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SSDA Awards

SSDA 2011 – River Suir Bridge, N25 Waterford Bypass

The new cable-stayed road bridge over the River Suir forms an integral part of the Waterford bypass, and has played a major role in alleviating congestion in and around the Irish port.

FACT FILE: River Suir Bridge, N25 Waterford Bypass

Architect: Yee Associates
Lead engineer: Ove Arup & Partners Ltd
Structural engineer: Carlos Fernandez Casado SL
Steelwork contractor: Mabey Bridge Ltd
Main contractor: BAM-Dragados Joint Venture
Client: CRG Waterford Ltd

After a number of years of consultation Waterford has a new river crossing which forms an important part of the 18km-long Bypass which opened in 2010.

The overall scheme includes a number of viaducts crossing smaller rivers and railway lines, and this led to feasibility studies to identify the best route for the major crossing of the River Suir. The selected location for the bridge was chosen mainly for engineering factors, but also as the best option for port traffic and the continuity of the bypass.

A cable stayed bridge was then chosen as it would require no piers and consequently it would have a reduced environmental impact. This design also provided the option of a reduced deck thickness, offering a greater navigation clearance of 14m.

The design of the bridge consists of a central 100m-high inverted Y-shaped tower which supports the 230m long main deck via cables arranged in an asymmetrical twin fan configuration. Overall the 465m long bridge has the distinction of being one of Ireland’s longest span bridges.

The ladder deck structure carrying the dual carriageway across the entire span was made up of 80 main girder sections, each weighing approximately 18t.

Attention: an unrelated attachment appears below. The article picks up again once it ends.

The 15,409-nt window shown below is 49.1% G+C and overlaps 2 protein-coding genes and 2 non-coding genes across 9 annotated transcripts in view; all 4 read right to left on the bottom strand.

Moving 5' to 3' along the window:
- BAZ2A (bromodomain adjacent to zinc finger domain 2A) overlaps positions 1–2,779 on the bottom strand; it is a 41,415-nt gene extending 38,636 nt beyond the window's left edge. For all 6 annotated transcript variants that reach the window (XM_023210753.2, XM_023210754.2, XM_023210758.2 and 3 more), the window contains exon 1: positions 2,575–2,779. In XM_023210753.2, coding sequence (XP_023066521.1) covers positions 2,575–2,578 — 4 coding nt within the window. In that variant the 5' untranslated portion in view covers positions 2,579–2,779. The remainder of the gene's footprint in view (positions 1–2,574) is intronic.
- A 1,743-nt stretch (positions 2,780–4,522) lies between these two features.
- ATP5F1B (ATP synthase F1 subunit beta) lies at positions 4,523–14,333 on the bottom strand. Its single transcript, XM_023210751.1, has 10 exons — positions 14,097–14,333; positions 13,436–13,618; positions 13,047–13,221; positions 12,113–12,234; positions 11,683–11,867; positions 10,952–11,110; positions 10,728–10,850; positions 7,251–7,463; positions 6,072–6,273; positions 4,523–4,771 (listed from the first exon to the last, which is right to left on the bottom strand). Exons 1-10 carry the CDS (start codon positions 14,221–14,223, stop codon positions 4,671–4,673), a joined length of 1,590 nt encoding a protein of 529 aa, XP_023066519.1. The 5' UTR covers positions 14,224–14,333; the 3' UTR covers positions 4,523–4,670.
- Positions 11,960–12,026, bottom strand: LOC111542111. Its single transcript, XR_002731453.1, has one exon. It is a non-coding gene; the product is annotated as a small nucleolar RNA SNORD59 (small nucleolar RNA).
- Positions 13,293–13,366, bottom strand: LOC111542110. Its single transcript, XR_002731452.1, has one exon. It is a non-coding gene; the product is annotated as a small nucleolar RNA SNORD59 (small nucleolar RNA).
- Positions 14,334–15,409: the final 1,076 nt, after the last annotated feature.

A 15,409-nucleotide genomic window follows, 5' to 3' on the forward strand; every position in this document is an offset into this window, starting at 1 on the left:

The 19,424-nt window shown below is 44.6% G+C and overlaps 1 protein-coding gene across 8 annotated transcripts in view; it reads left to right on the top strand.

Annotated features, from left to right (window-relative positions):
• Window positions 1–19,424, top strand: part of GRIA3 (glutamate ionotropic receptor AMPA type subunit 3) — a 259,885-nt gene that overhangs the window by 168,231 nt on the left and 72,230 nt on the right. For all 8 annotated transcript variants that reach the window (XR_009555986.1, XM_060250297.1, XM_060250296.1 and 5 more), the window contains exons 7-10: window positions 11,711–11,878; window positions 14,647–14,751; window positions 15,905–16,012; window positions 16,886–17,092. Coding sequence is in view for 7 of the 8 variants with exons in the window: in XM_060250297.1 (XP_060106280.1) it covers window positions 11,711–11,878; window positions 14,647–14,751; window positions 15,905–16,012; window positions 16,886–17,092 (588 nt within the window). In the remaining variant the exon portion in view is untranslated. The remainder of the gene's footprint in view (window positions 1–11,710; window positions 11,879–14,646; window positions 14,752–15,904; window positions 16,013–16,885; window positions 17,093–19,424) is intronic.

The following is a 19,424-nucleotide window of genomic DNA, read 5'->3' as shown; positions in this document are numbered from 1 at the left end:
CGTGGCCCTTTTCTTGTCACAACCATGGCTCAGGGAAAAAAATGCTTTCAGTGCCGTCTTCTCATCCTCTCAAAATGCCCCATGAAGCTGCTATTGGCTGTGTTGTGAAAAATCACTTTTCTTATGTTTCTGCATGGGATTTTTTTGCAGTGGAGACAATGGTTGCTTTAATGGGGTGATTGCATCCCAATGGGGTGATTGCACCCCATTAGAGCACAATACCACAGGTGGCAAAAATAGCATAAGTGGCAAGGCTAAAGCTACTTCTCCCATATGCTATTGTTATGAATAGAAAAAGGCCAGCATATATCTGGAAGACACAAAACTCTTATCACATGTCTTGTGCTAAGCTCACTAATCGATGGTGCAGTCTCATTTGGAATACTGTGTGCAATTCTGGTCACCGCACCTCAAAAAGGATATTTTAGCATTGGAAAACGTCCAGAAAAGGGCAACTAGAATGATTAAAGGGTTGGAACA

“The fabrication of the main girders for the cable supported section included some elements of complex geometry in the hangar locations. With large welds and complex angles, dimensional control in these areas was critical,” says Richard Selby, Mabey Bridge Head of Projects.

Two box sections at the north abutment, each weighing 170t, were manufactured at Mabey Bridge’s workshop in segments and welded into full lengths on site. A total of 102 10t cross girders were made in full lengths of 20m, and due to the width of the road deck and in order to maintain as low a deck weight as possible, the tops of these girders were profiled to follow the camber.

Erection of the bridge was completed in two main stages. Firstly the back span, up to the central pylon, was erected from ground level, using mobile cranes to erect the steelwork which was supported on trestles. Once the precast slab had been completed on this portion, the front span was erected in cantilever from the pylon using a modular technique.

“The back span is mostly over land, so we were able to erect it in a conventional manner,” explains Mr Selby. “The front span over the river required us to use a crane positioned and working on the completed bridge deck and this had to move forward sequentially as the deck was erected.”

Each module, consisting of two main girders and cross members, were delivered piece-small up to the erection crane sited on the cantilevered end of the deck. Over a seven day cycle each module was erected, the cables installed and pre-stressed, and the precast concrete deck positioned. In conjunction with the modular build, a supported section of the front span was also erected, with the aid of the largest available floating crane in the UK – the 1,000t capacity Mersey Mammoth.

In summary, the judges say this is a high profile cable stayed bridge that helps to generate pride in the community and satisfies both client and users.

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